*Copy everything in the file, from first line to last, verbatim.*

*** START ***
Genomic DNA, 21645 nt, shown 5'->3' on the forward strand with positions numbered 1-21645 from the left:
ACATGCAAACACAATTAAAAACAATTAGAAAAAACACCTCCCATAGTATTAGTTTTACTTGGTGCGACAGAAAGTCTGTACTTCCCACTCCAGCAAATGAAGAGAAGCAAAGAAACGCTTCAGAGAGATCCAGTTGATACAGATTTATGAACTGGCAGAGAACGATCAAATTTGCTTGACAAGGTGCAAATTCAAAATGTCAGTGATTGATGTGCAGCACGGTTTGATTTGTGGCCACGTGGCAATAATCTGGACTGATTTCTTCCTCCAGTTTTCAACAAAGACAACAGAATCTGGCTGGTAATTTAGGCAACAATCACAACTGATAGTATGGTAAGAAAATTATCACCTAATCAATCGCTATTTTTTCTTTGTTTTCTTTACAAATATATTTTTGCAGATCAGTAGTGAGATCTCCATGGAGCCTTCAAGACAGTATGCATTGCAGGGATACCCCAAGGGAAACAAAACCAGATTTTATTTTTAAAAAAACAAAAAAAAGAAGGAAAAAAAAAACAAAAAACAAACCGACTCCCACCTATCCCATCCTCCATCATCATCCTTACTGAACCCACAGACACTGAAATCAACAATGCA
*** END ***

Genomic DNA, 21645 nt, shown 5'->3' on the forward strand with positions numbered 1-21645 from the left:
ACATGCAAACACAATTAAAAACAATTAGAAAAAACACCTCCCATAGTATTAGTTTTACTTGGTGCGACAGAAAGTCTGTACTTCCCACTCCAGCAAATGAAGAGAAGCAAAGAAACGCTTCAGAGAGATCCAGTTGATACAGATTTATGAACTGGCAGAGAACGATCAAATTTGCTTGACAAGGTGCAAATTCAAAATGTCAGTGATTGATGTGCAGCACGGTTTGATTTGTGGCCACGTGGCAATAATCTGGACTGATTTCTTCCTCCAGTTTTCAACAAAGACAACAGAATCTGGCTGGTAATTTAGGCAACAATCACAACTGATAGTATGGTAAGAAAATTATCACCTAATCAATCGCTATTTTTTCTTTGTTTTCTTTACAAATATATTTTTGCAGATCAGTAGTGAGATCTCCATGGAGCCTTCAAGACAGTATGCATTGCAGGGATACCCCAAGGGAAACAAAACCAGATTTTATTTTTAAAAAAACAAAAAAAAGAAGGAAAAAAAAAACAAAAAACAAACCGACTCCCACCTATCCCATCCTCCATCATCATCCTTACTGAACCCACAGACACTGAAATCAACAATGCA